While in New York this week, I had the privilege of sitting down with some other small business owners to discuss the challenges of running a business in this economic downturn. Everyone knows the challenges of balancing income vs. expenses, long term projections, etc. A new challenge for many leaders is not only how to stay motivated themselves, but how to keep staff motivated during such difficult economic times.
Amid layoffs, pay cuts, cost discipline changes and tumultuous financial markets, maintaining a positive attitude can be challenging. Business leaders are tasked with the additional burden of assuring staff, partners and clients that things will be fine. But in an environment like today’s, that’s one sentiment that’s difficult to promise.
While you can’t always make guarantees to people when they ask for one, you can strive to be as open and honest as possible about challenges, solutions and potential changes. However, the truth is, employees aren’t always capable of understanding the decision path no matter how much information you provide. So how do you keep employees (who are often times facing heavier work loads than ever due to colleagues being laid off) motivated and positive? It’s certainly not an easy task.
Business owners are faced with making tough decisions – and managing the consequences of such decisions. Laying employees off is never an enjoyable task and is often viewed – no matter how delicately considered and addressed – as a personal attack. Employees get angry and, in today’s instant Internet age, their anger is often publicly displayed in places like Facebook statuses and Twitter updates.
So what is a business owner to do? A few recommendations include:
- Talk. Sounds obvious but it’s amazing how many C-level executives I’ve met that leave such delicate and important conversations to email.
- Be honest. Honesty doesn’t mean you have to share every nitty gritty detail but it does mean that you are up front about decision making – how and why you’ve taken a certain direction or may have to.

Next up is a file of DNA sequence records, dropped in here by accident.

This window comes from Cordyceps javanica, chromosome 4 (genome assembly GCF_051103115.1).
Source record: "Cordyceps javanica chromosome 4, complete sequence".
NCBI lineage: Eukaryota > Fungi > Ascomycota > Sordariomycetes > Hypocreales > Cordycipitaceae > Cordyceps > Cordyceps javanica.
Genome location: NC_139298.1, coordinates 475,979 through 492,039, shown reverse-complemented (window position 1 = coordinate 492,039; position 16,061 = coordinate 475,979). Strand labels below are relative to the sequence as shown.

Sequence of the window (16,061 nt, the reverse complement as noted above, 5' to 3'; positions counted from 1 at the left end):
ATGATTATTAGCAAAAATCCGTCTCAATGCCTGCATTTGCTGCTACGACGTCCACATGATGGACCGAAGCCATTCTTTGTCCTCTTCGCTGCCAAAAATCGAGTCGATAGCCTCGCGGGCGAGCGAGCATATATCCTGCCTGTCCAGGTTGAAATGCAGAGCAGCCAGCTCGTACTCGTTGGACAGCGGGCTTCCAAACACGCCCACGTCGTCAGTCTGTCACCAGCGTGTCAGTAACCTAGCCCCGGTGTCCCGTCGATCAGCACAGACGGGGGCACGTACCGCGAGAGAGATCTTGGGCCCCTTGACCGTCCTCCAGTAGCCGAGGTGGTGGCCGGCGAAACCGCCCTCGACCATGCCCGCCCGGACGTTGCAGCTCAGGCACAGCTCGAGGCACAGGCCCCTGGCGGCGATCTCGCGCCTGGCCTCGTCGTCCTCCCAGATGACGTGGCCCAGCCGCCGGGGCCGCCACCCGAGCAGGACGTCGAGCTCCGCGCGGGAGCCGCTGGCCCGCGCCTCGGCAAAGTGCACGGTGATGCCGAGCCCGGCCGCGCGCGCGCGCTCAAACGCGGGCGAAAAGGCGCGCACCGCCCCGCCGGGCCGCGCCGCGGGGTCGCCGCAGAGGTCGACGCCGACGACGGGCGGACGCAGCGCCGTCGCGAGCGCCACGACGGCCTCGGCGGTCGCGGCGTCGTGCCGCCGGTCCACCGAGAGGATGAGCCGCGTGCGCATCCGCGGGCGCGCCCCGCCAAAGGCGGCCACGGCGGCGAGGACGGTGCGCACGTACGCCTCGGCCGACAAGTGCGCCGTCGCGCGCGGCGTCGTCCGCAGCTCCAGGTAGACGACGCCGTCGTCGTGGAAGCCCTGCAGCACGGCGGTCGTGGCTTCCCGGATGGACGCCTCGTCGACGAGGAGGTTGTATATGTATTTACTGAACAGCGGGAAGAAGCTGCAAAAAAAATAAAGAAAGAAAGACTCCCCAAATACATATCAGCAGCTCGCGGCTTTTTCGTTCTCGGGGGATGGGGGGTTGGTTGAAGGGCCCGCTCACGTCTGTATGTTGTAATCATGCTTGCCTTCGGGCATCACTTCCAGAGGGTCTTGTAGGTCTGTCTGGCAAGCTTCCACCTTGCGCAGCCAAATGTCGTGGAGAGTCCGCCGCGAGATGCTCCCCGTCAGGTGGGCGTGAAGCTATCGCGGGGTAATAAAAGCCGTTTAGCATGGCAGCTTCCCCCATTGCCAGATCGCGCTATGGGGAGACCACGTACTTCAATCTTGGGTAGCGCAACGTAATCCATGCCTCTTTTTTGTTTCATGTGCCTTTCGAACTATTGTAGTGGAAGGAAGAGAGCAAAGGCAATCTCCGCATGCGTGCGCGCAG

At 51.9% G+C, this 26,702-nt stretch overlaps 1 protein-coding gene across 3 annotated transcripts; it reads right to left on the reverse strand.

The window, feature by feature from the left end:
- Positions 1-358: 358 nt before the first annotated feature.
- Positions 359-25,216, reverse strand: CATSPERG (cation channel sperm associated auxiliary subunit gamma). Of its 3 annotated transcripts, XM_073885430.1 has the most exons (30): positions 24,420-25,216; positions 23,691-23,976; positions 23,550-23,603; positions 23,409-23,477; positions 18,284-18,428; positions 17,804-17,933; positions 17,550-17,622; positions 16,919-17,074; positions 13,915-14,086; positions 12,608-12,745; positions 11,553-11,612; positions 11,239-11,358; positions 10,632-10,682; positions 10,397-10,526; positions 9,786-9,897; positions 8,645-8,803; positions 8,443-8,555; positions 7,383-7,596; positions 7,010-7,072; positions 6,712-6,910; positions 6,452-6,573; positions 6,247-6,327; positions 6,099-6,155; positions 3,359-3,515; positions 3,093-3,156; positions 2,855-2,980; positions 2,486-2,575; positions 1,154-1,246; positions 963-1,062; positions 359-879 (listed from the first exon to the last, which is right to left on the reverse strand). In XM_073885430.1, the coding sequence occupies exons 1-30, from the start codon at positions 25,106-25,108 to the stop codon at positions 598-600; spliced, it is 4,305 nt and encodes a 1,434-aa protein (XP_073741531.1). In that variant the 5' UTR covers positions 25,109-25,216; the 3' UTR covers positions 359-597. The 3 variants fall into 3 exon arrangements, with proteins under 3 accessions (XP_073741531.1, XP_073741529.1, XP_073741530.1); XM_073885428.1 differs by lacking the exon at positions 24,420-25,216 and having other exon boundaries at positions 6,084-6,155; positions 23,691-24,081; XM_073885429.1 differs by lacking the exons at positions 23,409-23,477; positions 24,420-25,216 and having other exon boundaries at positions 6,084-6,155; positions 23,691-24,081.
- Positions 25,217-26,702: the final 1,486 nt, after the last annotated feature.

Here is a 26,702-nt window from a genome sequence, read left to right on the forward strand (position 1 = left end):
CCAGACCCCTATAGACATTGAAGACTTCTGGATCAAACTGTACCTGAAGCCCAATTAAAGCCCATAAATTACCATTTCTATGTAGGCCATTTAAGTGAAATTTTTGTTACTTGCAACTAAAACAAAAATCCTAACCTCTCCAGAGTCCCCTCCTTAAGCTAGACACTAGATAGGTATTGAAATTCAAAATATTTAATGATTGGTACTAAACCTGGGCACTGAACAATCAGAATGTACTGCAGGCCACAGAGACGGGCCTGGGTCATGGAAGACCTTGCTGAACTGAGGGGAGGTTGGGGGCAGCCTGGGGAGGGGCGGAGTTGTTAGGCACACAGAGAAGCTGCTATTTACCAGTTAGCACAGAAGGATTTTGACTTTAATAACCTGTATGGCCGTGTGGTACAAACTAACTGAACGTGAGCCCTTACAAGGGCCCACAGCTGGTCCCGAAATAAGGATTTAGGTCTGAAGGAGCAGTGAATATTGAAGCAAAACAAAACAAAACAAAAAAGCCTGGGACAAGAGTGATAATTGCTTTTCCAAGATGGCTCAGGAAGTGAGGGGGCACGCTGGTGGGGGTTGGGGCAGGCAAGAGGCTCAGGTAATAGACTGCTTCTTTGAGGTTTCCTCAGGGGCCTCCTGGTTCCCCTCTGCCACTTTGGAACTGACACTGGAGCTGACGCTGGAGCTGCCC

- Be aggressive. As a business leader, you are charged with taking care of the people who work for you. If customers are paying late, clients are taking advantage of staff or angry ex-employees are spreading false rumors, know when to take action and how to do so professionally.
- Be persistent. In times like these, many people tend to want to curl up in a corner and shut their eyes until all the craziness goes away. As a leader you need to make sure you are addressing concerns with employees, even if they don’t want to talk about them – help ease their minds even if they aren’t capable of expressing their fears.
- Be courageous. It takes guts to lead a business during a downturn. Ignore your detractors, don’t fret over unprofessional competitors or angry ex-employees. Keep your head up, maintain your integrity and march forward with your principles in tact. Not everyone can comprehend or ever understand the enormous responsibilities – and tough decisions – you face as a business owner.
- Keep moving. Show customers, partners, colleagues, staff and the industry that you are tenacious by continuing to grow, to innovate and to take intelligent risks. By doing so you will no doubt inspire and encourage those around you – and your business will not only survive, but thrive.
What have you done to maintain motivation or how has your employer exemplified leadership during these tough times? I asked this question earlier this morning on Twitter and received a couple of replies, below. I’ll share more as they come in but we’d love to hear from you, too.